The difficulty is, Medicaid was never intended to be the backstop for an entire system of long-term care. Nonetheless, "Medicaid is the nation's primary payer of long-term services and supports," says the Kaiser Commission. Out of $342 billion spent on long-term care in 2010, Medicaid paid 41 percent, says the Kaiser group. Already under strain, Medicaid is facing cutbacks and changes to make it less costly. Plus, Medicaid is very complicated for families to understand.
Medicaid policy requires seniors to spend down almost all of their own money, and dispose of most assets, before they qualify. "I was personally familiar with it because I went through it with my mother," says Dave Heymsfeld, a policy adviser to the American Association of People With Disabilities.
"She was getting home care and then couldn't afford it anymore and went to a nursing home. She used up all her assets for that," Heymsfeld says. "Eventually she got to the point where she qualified for Medicaid, but she didn't live long enough to actually get the benefits."
Heymsfeld's mother is one of many. "There are an awful lot of people like that," he says.
At the same time, Medicaid is consuming more and more of government budgets. Although the growth of health care spending including Medicaid has slowed nationally, the Congressional Budget Office predicted in February that overall federal Medicaid spending will more than double from $251 billion in fiscal 2012 to $572 billion in fiscal 2023. A large portion of that increase will be the result of changes in the health care law that extend Medicaid insurance coverage to low-income adults under 65 in 2014, depending on state decisions. Leonard E. Burman, a professor specializing in public finance at Syracuse University, forecasts that federal and state spending on Medicaid will rocket past defense spending by 2040, when 80 million Americans will be 65 or older.
Qualifying for Medicaid means that seniors must prove they have few assets, excluding a car and a home. Individuals over 65 generally qualify for Medicaid's long-term-care coverage if they have assets of less than $2,000 to $3,000 and meet income limits that vary and are set by states. For example, in Ohio, a single senior can't have an income of more than about $589 a month.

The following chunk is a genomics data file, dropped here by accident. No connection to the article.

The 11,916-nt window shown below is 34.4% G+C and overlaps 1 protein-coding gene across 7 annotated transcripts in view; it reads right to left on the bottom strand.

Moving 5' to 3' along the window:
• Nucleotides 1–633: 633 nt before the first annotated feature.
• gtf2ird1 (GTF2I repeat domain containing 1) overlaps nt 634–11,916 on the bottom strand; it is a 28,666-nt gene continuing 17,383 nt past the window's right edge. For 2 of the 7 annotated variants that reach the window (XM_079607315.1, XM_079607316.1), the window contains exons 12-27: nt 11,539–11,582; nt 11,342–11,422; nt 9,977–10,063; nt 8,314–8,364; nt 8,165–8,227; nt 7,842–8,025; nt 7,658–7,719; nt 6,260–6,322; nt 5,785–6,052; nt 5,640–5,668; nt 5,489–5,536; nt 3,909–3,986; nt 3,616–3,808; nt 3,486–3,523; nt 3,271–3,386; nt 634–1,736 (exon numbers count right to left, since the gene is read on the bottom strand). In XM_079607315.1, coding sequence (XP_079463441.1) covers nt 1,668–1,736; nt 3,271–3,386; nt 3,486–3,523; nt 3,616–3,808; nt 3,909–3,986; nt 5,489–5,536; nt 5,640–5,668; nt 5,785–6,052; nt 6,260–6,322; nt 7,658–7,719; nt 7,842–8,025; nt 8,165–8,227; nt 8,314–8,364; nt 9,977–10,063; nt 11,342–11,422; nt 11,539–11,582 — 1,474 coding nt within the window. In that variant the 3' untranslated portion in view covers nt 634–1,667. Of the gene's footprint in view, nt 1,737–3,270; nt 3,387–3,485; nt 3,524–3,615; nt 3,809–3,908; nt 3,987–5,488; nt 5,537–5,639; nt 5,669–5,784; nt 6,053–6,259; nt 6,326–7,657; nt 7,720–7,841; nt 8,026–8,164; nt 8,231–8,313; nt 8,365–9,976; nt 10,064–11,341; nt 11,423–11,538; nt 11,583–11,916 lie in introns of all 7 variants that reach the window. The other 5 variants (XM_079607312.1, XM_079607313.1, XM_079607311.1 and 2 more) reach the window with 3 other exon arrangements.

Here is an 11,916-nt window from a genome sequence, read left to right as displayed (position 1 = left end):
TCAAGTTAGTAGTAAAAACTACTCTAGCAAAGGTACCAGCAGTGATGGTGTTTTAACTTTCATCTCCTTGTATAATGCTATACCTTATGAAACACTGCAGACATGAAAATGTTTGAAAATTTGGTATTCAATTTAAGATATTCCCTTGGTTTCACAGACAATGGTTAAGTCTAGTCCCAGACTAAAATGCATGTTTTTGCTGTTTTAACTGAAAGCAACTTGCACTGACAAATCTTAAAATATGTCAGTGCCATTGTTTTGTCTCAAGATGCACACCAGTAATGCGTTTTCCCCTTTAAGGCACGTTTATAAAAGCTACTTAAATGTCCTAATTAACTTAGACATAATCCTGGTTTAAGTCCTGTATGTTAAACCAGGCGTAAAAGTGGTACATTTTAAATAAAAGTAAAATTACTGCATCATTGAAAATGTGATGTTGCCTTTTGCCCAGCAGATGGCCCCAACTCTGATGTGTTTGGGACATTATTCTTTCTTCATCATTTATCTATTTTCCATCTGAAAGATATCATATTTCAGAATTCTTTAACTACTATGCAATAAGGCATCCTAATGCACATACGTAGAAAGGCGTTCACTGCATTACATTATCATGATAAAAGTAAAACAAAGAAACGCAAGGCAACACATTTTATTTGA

Eligibility standards were tightened in a 2005 deficit reduction law, but Republicans in Congress and some governors recently have raised questions about whether too many people are sheltering their assets through purchase of annuities that are exempt from the asset limitations.
Moreover, the existence of Medicaid serves as an excuse not to plan, they contend. "Estate planning for Medicaid discourages individuals from engaging in meaningful financial planning that would enable them to take greater responsibility for their future long-term care needs," New Mexico Gov. Susana Martinez, a Republican, wrote in a recent letter to members of Congress.
Long-term care has not exactly been a front-burner issue for politicians. During the 2012 presidential campaign, President Barack Obama and his Republican challenger, Mitt Romney, fought over the future of Medicare. But there was mostly silence about what to do about long-term care. What was said centered on whether or how Medicaid should be cut or its money redistributed to the states, rather than any plans for rethinking the system, including long-term care.
The issue was perhaps last put forward plainly in a presidential campaign by Hillary Rodham Clinton during her primary race against Obama in 2008. Clinton, who unsuccessfully tried to revamp the nation's health care system during her husband's presidency, notably tackled long-term care in a speech in Waukee, Iowa, in August 2007.
"The good news is, we are living longer, and we are living healthier lives. But we still have to figure out how we are going to get our system to catch up with what is the reality of life today," Clinton said, citing growing Medicaid costs for long-term care. "Medicare also faces significant financial challenges [that] are driven by the spiraling cost of health care. And unfortunately we are not addressing any of these issues and planning for the future."
In remarks to the Democratic National Convention last summer, her husband, Bill Clinton, talked about long-term care, too, although in the context of defending it from Republican proposals to reduce funding.
"A lot of folks don't know it, but nearly two-thirds of Medicaid is spent on nursing home care for Medicare seniors who are eligible for Medicaid," said the former president. "And a lot of that money is also spent to help people with disabilities, including a lot of middle-class families whose kids have Down syndrome or autism or other severe conditions.
"And honestly, just think about it," he continued. If cuts to Medicaid happen, "I don't know what those families are going to do."